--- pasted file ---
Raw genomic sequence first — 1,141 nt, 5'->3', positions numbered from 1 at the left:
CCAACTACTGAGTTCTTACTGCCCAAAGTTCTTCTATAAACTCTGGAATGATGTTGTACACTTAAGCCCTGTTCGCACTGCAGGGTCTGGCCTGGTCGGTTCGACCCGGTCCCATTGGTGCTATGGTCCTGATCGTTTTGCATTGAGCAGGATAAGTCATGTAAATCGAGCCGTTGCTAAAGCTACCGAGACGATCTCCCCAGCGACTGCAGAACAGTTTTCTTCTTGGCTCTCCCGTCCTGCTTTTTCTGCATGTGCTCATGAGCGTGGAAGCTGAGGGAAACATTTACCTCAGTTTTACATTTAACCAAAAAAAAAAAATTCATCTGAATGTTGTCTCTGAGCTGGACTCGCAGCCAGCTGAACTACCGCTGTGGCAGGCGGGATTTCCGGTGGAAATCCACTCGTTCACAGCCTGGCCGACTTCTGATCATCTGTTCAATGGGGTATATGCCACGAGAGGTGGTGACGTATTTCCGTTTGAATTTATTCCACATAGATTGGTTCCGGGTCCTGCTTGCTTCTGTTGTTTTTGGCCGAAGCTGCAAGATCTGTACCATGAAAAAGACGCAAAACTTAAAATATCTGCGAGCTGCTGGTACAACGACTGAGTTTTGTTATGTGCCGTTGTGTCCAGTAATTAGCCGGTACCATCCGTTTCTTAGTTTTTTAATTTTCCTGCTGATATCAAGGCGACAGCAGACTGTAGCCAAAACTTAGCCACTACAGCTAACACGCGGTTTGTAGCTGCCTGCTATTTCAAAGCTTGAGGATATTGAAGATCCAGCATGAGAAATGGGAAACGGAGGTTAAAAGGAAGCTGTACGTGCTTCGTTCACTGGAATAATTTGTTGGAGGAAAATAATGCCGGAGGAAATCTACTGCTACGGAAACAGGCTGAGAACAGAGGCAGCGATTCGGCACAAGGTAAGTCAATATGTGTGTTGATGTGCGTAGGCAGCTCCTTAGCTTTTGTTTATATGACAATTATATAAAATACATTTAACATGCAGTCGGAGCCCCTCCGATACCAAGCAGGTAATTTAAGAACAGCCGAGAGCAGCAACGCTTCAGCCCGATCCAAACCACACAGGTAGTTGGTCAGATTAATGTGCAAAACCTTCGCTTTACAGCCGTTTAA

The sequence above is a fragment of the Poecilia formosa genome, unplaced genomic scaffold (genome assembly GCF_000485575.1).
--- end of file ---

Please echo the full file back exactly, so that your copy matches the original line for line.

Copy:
Raw genomic sequence first — 1,141 nt, 5'->3', positions numbered from 1 at the left:
CCAACTACTGAGTTCTTACTGCCCAAAGTTCTTCTATAAACTCTGGAATGATGTTGTACACTTAAGCCCTGTTCGCACTGCAGGGTCTGGCCTGGTCGGTTCGACCCGGTCCCATTGGTGCTATGGTCCTGATCGTTTTGCATTGAGCAGGATAAGTCATGTAAATCGAGCCGTTGCTAAAGCTACCGAGACGATCTCCCCAGCGACTGCAGAACAGTTTTCTTCTTGGCTCTCCCGTCCTGCTTTTTCTGCATGTGCTCATGAGCGTGGAAGCTGAGGGAAACATTTACCTCAGTTTTACATTTAACCAAAAAAAAAAAATTCATCTGAATGTTGTCTCTGAGCTGGACTCGCAGCCAGCTGAACTACCGCTGTGGCAGGCGGGATTTCCGGTGGAAATCCACTCGTTCACAGCCTGGCCGACTTCTGATCATCTGTTCAATGGGGTATATGCCACGAGAGGTGGTGACGTATTTCCGTTTGAATTTATTCCACATAGATTGGTTCCGGGTCCTGCTTGCTTCTGTTGTTTTTGGCCGAAGCTGCAAGATCTGTACCATGAAAAAGACGCAAAACTTAAAATATCTGCGAGCTGCTGGTACAACGACTGAGTTTTGTTATGTGCCGTTGTGTCCAGTAATTAGCCGGTACCATCCGTTTCTTAGTTTTTTAATTTTCCTGCTGATATCAAGGCGACAGCAGACTGTAGCCAAAACTTAGCCACTACAGCTAACACGCGGTTTGTAGCTGCCTGCTATTTCAAAGCTTGAGGATATTGAAGATCCAGCATGAGAAATGGGAAACGGAGGTTAAAAGGAAGCTGTACGTGCTTCGTTCACTGGAATAATTTGTTGGAGGAAAATAATGCCGGAGGAAATCTACTGCTACGGAAACAGGCTGAGAACAGAGGCAGCGATTCGGCACAAGGTAAGTCAATATGTGTGTTGATGTGCGTAGGCAGCTCCTTAGCTTTTGTTTATATGACAATTATATAAAATACATTTAACATGCAGTCGGAGCCCCTCCGATACCAAGCAGGTAATTTAAGAACAGCCGAGAGCAGCAACGCTTCAGCCCGATCCAAACCACACAGGTAGTTGGTCAGATTAATGTGCAAAACCTTCGCTTTACAGCCGTTTAA

The sequence above is a fragment of the Poecilia formosa genome, unplaced genomic scaffold (genome assembly GCF_000485575.1).